The phone beeps, and Eli answers a call from the mayor of Emanuel. I am already impressed by this busy man, juggling so many responsibilities with so much heart and vigor, but the next story, and the way he told it, taught me even more.
“One mentor in Bnei Brak had invited his ‘little brother’ many times to join his family for Shabbos, but it was months before they heard the gentle knock on the door. When the boy finally came, they asked what had taken so long. He said that he had come to the door many times, but was too shy to knock. They welcomed him warmly, touched that he had finally built enough trust to visit. After a pleasant Shabbat meal with singing and delicious food, the man helped his wife clear the table. When he came back into the room, the boy was crying such heaving sobs that he couldn’t even talk. The man was horrified. Had he done something wrong? It took the boy a few minutes to calm down enough to get a few words out. ‘No, you didn’t do anything wrong. Everything’s wrong… Why can’t my family be like this!? This is so beautiful! Why is this the first time that I’ve seen a Shabbat like this? Why can’t I have this?’ When the boy calmed down, he told them that his father brings home a little food from a soup kitchen, his siblings fight over it, and when it is gone he goes out to the streets to find leftovers to tame his hunger. ‘Can you imagine?’ the mentor asked me. ‘He looked so normal, I had no idea!’”
Rabbi Yakobi wipes his tears as he continues. He tells me about the families that come to him, but I have a hard time concentrating. I am flushed with emotion and touched by the concern that brings help to thousands, yet sees each one as an only child.
“They come to us so broken, so bitter, knowing nothing of trust and warmth. I have hundreds of orphans. Others have divorced parents, or a parent or sibling is battling illness. Many parents are new immigrantswith no family support. Do you know what trust means to such a child? I thought I had heard it all; then I heard this…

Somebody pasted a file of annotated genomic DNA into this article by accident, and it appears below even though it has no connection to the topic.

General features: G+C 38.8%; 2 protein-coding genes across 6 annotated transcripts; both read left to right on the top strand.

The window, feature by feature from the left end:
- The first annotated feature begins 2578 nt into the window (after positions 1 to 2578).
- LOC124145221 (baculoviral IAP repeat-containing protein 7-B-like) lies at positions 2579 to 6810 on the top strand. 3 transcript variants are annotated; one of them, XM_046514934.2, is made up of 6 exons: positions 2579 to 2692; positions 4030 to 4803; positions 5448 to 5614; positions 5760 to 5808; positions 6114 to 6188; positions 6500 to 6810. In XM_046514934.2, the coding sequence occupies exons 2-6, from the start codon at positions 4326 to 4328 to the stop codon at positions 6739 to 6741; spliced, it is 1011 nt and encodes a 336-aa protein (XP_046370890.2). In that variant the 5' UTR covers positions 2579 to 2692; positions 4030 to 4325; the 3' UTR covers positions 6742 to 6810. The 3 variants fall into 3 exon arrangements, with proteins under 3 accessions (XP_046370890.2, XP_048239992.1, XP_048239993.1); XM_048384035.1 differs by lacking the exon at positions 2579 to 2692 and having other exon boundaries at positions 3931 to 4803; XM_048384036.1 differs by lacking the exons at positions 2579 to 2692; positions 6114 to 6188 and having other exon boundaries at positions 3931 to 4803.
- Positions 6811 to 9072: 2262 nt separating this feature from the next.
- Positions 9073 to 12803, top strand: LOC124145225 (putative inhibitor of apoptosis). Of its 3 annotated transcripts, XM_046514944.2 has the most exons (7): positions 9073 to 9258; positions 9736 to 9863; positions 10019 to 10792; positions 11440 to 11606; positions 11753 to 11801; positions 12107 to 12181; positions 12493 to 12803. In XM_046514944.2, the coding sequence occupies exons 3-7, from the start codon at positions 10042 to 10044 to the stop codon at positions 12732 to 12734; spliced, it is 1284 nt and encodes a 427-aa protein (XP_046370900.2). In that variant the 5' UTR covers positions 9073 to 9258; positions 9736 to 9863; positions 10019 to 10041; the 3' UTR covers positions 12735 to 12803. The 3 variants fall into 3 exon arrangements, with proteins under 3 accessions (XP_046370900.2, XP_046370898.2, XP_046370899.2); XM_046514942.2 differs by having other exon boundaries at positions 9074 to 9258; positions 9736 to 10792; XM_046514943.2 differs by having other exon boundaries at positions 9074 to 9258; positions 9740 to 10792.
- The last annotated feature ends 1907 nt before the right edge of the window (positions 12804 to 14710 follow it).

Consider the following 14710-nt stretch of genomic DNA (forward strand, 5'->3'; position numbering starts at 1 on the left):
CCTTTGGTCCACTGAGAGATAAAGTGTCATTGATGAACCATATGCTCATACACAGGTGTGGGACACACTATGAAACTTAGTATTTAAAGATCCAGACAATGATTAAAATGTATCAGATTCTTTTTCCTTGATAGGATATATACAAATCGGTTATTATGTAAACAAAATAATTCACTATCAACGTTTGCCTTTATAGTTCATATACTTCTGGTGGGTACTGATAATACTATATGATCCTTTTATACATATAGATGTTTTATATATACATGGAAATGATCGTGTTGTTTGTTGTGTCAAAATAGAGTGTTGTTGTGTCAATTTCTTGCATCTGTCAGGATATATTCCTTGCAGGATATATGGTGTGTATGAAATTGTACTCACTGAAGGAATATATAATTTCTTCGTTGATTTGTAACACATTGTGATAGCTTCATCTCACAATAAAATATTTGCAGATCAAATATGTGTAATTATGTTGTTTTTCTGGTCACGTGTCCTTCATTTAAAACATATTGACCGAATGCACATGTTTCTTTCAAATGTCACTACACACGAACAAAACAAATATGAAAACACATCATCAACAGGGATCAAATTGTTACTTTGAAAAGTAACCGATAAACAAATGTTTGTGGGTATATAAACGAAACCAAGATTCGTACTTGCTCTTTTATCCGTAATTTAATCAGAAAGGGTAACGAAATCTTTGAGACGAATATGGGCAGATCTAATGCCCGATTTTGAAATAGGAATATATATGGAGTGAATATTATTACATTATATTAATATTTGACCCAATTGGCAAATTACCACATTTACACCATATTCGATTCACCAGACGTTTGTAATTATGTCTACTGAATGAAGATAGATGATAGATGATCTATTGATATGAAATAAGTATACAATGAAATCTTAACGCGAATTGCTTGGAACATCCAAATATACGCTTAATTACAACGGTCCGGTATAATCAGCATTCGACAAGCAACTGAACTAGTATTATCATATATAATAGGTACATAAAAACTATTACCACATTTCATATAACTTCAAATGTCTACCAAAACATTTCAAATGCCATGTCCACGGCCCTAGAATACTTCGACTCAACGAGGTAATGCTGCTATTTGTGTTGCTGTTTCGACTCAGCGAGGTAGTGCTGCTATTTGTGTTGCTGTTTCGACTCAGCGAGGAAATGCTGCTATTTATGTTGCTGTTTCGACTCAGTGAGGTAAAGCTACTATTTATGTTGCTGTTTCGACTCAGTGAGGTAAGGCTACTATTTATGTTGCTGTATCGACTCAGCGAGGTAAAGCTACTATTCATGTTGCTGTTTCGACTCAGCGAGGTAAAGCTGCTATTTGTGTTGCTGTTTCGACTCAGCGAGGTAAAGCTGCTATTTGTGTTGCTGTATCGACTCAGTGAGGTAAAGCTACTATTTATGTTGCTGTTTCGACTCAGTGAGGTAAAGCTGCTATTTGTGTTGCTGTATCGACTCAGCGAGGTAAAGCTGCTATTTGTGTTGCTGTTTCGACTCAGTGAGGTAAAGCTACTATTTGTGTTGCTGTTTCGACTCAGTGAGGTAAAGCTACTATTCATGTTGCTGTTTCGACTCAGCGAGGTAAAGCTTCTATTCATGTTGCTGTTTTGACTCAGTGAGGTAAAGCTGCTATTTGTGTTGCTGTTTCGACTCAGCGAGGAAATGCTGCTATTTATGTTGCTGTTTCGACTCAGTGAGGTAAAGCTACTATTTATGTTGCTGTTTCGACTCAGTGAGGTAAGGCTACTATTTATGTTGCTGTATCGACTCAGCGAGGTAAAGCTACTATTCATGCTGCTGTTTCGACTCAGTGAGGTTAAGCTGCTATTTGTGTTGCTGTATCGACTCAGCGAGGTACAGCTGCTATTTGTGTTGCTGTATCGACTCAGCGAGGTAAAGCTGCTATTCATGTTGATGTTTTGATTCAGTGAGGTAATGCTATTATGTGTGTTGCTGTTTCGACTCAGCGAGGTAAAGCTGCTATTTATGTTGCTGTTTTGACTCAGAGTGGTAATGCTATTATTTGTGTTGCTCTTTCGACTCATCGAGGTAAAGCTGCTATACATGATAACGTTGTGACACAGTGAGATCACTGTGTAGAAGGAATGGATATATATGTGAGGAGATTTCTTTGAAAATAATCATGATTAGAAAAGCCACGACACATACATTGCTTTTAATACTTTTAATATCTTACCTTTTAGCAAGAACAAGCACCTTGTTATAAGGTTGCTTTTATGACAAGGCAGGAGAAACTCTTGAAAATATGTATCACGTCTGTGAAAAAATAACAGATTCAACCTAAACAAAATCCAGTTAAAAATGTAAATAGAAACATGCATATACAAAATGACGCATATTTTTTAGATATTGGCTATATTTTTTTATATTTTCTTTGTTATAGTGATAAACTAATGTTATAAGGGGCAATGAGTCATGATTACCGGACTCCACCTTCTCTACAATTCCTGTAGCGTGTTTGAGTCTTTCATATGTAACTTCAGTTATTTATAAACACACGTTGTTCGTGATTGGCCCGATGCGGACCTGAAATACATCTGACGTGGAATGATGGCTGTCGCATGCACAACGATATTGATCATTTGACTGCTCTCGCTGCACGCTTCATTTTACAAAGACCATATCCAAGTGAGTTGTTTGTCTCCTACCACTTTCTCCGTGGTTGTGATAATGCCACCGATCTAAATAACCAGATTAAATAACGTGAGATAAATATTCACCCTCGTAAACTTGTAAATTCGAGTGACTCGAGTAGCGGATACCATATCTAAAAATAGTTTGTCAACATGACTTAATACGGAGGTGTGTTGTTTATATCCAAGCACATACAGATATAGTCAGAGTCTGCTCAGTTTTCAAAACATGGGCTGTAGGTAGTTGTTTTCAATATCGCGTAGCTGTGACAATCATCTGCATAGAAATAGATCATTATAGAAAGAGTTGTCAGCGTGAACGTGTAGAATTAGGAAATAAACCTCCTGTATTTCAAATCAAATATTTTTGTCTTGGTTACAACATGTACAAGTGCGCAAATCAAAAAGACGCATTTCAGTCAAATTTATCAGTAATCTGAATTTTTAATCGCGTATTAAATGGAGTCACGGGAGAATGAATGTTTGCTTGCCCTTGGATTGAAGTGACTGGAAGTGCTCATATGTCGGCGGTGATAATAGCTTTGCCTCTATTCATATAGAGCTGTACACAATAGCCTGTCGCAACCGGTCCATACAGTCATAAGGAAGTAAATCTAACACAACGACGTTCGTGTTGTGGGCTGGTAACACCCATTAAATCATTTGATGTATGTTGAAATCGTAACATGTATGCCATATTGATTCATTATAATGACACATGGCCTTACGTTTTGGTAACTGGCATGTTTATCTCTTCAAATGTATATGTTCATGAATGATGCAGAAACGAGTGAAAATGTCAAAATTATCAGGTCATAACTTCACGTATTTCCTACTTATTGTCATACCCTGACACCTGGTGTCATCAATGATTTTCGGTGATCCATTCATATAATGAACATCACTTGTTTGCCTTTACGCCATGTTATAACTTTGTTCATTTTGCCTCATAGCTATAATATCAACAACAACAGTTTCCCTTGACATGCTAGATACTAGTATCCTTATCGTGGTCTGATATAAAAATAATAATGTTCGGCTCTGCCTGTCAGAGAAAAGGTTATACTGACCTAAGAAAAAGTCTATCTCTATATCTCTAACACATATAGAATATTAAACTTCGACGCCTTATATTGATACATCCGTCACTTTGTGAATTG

“A mentor was set up with a new boy from a very difficult family situation. The mentor extended himself, trying to connect with the quiet, shy boy. One day he asked if the boy needed anything in particular. The boy answered, ‘Yes, I’m going to be bar mitzvah soon, and I have no tefillin, no new clothes, nothing.’ The mentor decided that he would make sure the boy had a proper celebration. That night he discussed the situation with his wife. His neighbor was a sofer; he would ask him for a discount, and they would ask their families to raise money for the tefillin. He would ask Yad Eliezer to provide new clothes, and ask neighbors to help prepare the meal. The school principal could let them use the dining room. The following morning the principal met with his request with a raised eyebrow. ‘He told you that his bar mitzvah is coming? His birthday is next month, but it is his twelfth.’ He called the boy in. The boy confessed that he had misled his mentor, but explained, ‘I was afraid the program would end and you would disappear from my life. I figured it would be best to have my bar mitzvah now while I have a chance…’ Just imagine! What has this boy’s life taught him about trust? I traveled to the town, met with the mentor, the principal and the boy and promised him that come what may, he would have a nice bar mitzvah at the right time.”
“Where does the funding come from?”
“Some funding comes from foundations, and recently, from the municipalities where we work. If the boys don’t get help and end up in the street, it costs the cities much more. We have a matching arrangement with the Wolfson Foundation and with the municipalities. When a donor sends $100, the foundation and the municipalities also send $100 each, so that donation is worth $300. When a donor sponsors one kid, three kids will get big brothers. It’s an amazing opportunity to make a donation go a long way. Some donors ‘adopt’ a boy, paying for his mentor for the year. In those cases we send regular updates on the child’s progress. Our donors see this program as a unique opportunity to intervene at a critical point and change the life-course of our children. It’s an investment that brings huge returns.”